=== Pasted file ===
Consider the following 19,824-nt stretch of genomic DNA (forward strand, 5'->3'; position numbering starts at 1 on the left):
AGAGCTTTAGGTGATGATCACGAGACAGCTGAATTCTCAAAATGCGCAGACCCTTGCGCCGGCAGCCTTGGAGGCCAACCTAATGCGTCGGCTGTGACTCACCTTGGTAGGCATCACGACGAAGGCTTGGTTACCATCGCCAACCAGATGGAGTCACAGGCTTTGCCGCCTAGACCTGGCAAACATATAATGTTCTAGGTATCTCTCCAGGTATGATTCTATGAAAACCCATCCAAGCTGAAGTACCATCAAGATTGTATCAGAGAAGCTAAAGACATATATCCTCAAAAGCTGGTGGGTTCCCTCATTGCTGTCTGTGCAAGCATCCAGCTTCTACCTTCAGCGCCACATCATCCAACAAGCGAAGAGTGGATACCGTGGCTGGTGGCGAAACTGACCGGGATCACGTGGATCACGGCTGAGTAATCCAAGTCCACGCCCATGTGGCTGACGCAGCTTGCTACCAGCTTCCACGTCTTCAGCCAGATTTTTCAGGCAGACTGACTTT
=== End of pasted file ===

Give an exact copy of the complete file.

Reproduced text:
Consider the following 19,824-nt stretch of genomic DNA (forward strand, 5'->3'; position numbering starts at 1 on the left):
AGAGCTTTAGGTGATGATCACGAGACAGCTGAATTCTCAAAATGCGCAGACCCTTGCGCCGGCAGCCTTGGAGGCCAACCTAATGCGTCGGCTGTGACTCACCTTGGTAGGCATCACGACGAAGGCTTGGTTACCATCGCCAACCAGATGGAGTCACAGGCTTTGCCGCCTAGACCTGGCAAACATATAATGTTCTAGGTATCTCTCCAGGTATGATTCTATGAAAACCCATCCAAGCTGAAGTACCATCAAGATTGTATCAGAGAAGCTAAAGACATATATCCTCAAAAGCTGGTGGGTTCCCTCATTGCTGTCTGTGCAAGCATCCAGCTTCTACCTTCAGCGCCACATCATCCAACAAGCGAAGAGTGGATACCGTGGCTGGTGGCGAAACTGACCGGGATCACGTGGATCACGGCTGAGTAATCCAAGTCCACGCCCATGTGGCTGACGCAGCTTGCTACCAGCTTCCACGTCTTCAGCCAGATTTTTCAGGCAGACTGACTTT